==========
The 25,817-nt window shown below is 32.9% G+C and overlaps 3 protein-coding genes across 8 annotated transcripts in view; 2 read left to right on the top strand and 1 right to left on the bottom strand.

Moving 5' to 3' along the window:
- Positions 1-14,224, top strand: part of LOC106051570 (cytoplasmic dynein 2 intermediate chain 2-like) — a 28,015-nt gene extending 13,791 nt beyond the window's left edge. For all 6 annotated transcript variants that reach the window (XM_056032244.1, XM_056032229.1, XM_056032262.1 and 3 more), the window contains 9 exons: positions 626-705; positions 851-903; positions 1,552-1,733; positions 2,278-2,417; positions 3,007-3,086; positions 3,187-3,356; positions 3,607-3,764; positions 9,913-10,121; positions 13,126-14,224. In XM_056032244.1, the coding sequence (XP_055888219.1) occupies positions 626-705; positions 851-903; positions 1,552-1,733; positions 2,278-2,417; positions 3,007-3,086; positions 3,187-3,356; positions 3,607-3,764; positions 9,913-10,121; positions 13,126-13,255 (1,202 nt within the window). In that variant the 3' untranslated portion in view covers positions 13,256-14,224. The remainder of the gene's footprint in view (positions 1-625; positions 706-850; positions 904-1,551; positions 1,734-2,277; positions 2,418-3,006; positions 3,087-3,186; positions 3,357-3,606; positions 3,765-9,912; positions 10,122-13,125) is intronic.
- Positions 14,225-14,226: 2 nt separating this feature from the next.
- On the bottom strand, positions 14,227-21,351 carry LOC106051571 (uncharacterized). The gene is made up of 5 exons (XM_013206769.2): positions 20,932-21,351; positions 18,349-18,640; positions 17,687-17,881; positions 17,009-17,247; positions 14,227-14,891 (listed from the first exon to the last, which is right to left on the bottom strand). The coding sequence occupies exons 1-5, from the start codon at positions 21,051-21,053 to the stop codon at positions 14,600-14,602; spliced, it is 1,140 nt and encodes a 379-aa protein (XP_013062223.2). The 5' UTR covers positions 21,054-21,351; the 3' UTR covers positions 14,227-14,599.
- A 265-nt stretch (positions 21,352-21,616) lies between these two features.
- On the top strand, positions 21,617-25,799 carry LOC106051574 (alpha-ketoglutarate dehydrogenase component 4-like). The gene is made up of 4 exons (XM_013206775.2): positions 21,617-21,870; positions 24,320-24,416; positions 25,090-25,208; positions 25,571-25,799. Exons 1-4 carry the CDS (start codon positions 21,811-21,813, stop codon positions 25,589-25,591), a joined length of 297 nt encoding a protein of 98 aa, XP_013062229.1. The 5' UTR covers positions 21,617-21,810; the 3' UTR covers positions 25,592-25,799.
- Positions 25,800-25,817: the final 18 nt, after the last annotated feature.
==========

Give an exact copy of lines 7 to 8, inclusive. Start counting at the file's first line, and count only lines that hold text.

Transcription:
- On the top strand, positions 21,617-25,799 carry LOC106051574 (alpha-ketoglutarate dehydrogenase component 4-like). The gene is made up of 4 exons (XM_013206775.2): positions 21,617-21,870; positions 24,320-24,416; positions 25,090-25,208; positions 25,571-25,799. Exons 1-4 carry the CDS (start codon positions 21,811-21,813, stop codon positions 25,589-25,591), a joined length of 297 nt encoding a protein of 98 aa, XP_013062229.1. The 5' UTR covers positions 21,617-21,810; the 3' UTR covers positions 25,592-25,799.
- Positions 25,800-25,817: the final 18 nt, after the last annotated feature.